This said, there was a strong sentiment from many respondents about the necessity for the survival of tourism in the area. Safari tourism and that linked to Kruger National Park is considered some of the most iconic in the country. As one respondent stated: "Without support more and more places will close down. Game Reserves can't fail. They are part of the South African psyche".
It was argued that by emphasizing the importance of tourism in the South African economy: "I know this is a pandemic, it's serious, but we need to save what we can. Use the money towards businesses that will save South Africa. Tourism is one of them”.
In conclusion, the crisis precipitated by COVID-19 is unprecedented in relation to past crises that have impacted tourism such as those from natural disasters or terrorism. The pandemic is observed to have global and deeper consequences with the potential for massive changes in the organization and architecture of tourism systems. For some observers it is critical for tourism as a complex adaptive system to continue to respond, adjust, and adapt.
The enterprise adaptive responses have included staff reductions and wage cuts, adjustments towards the domestic market through price cutting, changes in marketing as well as adjusted tourism product offerings towards an emerging Black middle class domestic market. Of critical significance is the finding that these adaptive measures cannot replace the revenues formerly generated from the international tourism market.
Seemingly, without a change in government policy and the offer of direct government financial support there is a danger that in the short term the tourism product base will be diminished as many lodges and other tourism businesses are in danger of permanent closure. Due to the significance of tourism for the local economy, and particularly for employment among many community members, the implications of closure of a significant proportion of businesses is devastating for the region. The results demonstrate some potential adaptation strategies but more work is needed to understand the long-term potential of these strategies to sustain businesses.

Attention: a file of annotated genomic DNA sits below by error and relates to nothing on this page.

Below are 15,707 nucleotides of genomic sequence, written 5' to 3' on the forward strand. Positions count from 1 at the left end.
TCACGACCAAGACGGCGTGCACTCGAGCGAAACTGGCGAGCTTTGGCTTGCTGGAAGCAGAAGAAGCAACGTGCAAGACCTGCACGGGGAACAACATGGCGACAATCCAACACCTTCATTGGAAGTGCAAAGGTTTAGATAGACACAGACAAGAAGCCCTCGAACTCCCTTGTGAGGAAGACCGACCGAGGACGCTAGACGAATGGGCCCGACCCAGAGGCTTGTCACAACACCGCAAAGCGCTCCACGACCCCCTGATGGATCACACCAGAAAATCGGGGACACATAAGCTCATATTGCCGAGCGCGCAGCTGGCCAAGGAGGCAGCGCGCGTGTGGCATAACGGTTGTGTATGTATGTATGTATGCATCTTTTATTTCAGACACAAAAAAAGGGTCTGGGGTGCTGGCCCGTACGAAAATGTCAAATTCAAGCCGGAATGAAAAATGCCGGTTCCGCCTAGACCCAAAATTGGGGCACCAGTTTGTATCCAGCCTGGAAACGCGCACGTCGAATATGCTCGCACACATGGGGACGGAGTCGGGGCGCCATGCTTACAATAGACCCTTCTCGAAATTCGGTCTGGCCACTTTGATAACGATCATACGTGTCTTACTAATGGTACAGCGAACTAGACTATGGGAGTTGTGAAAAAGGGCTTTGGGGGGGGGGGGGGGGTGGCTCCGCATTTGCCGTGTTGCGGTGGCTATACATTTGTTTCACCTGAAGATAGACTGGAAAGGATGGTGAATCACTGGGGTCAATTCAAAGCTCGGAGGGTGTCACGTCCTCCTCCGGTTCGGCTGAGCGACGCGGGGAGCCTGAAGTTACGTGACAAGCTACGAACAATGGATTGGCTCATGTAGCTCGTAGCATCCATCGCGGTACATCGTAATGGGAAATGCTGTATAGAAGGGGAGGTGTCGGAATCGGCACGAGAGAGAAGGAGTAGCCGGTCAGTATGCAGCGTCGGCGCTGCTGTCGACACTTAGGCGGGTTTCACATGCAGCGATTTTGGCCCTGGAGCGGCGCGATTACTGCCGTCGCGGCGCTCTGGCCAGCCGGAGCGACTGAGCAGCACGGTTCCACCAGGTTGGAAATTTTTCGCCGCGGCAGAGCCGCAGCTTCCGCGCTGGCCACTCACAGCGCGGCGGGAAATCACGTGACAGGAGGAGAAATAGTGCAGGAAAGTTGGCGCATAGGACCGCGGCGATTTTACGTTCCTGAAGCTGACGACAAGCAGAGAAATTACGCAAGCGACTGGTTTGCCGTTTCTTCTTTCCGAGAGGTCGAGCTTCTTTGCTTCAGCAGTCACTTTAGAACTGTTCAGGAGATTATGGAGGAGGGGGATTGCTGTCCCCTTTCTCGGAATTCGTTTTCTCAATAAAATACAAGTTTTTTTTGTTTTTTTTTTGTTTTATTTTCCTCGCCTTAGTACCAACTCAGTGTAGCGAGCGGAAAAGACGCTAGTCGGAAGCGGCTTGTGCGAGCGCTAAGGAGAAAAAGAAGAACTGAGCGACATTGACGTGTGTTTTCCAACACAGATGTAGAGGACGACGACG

The perspectives of domestic leisure tourists in South Africa would assist in gaining a better understanding of the potential for domestic tourism to maintain the local tourism economy as the pandemic persists. Although significant, this data is clearly limited in its scope and would benefit from additional research going forward both on the impacts of the pandemic on the local economy more broadly but also future research on the state of these businesses within the next year.
@ This is a summary of the study: Nature-based Tourism Enterprise Adaptive Responses to COVID-19 in South Africa by Dr Julia Giddy (UMP) and Professor Jayne Rogerson (UJ).